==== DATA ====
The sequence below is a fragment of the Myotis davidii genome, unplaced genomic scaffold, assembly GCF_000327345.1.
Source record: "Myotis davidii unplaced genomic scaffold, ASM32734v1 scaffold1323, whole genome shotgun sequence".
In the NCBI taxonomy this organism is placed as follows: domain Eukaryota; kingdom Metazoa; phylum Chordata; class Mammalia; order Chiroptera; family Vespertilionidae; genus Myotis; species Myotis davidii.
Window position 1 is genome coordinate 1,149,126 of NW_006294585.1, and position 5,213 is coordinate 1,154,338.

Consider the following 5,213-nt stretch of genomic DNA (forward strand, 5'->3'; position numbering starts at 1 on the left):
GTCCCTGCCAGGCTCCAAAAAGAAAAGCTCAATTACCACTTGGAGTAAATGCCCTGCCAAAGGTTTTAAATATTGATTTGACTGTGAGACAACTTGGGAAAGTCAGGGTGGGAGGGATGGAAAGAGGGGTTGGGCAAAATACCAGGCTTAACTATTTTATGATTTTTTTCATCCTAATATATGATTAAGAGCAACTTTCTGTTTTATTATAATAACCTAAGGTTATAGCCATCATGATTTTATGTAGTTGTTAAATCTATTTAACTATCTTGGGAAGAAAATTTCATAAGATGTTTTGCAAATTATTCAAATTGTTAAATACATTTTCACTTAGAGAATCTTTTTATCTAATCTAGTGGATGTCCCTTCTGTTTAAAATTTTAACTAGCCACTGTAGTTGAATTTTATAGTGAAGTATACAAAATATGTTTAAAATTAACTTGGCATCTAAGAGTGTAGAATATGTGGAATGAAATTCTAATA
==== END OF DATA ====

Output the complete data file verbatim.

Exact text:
The sequence below is a fragment of the Myotis davidii genome, unplaced genomic scaffold, assembly GCF_000327345.1.
Source record: "Myotis davidii unplaced genomic scaffold, ASM32734v1 scaffold1323, whole genome shotgun sequence".
In the NCBI taxonomy this organism is placed as follows: domain Eukaryota; kingdom Metazoa; phylum Chordata; class Mammalia; order Chiroptera; family Vespertilionidae; genus Myotis; species Myotis davidii.
Window position 1 is genome coordinate 1,149,126 of NW_006294585.1, and position 5,213 is coordinate 1,154,338.

Consider the following 5,213-nt stretch of genomic DNA (forward strand, 5'->3'; position numbering starts at 1 on the left):
GTCCCTGCCAGGCTCCAAAAAGAAAAGCTCAATTACCACTTGGAGTAAATGCCCTGCCAAAGGTTTTAAATATTGATTTGACTGTGAGACAACTTGGGAAAGTCAGGGTGGGAGGGATGGAAAGAGGGGTTGGGCAAAATACCAGGCTTAACTATTTTATGATTTTTTTCATCCTAATATATGATTAAGAGCAACTTTCTGTTTTATTATAATAACCTAAGGTTATAGCCATCATGATTTTATGTAGTTGTTAAATCTATTTAACTATCTTGGGAAGAAAATTTCATAAGATGTTTTGCAAATTATTCAAATTGTTAAATACATTTTCACTTAGAGAATCTTTTTATCTAATCTAGTGGATGTCCCTTCTGTTTAAAATTTTAACTAGCCACTGTAGTTGAATTTTATAGTGAAGTATACAAAATATGTTTAAAATTAACTTGGCATCTAAGAGTGTAGAATATGTGGAATGAAATTCTAATA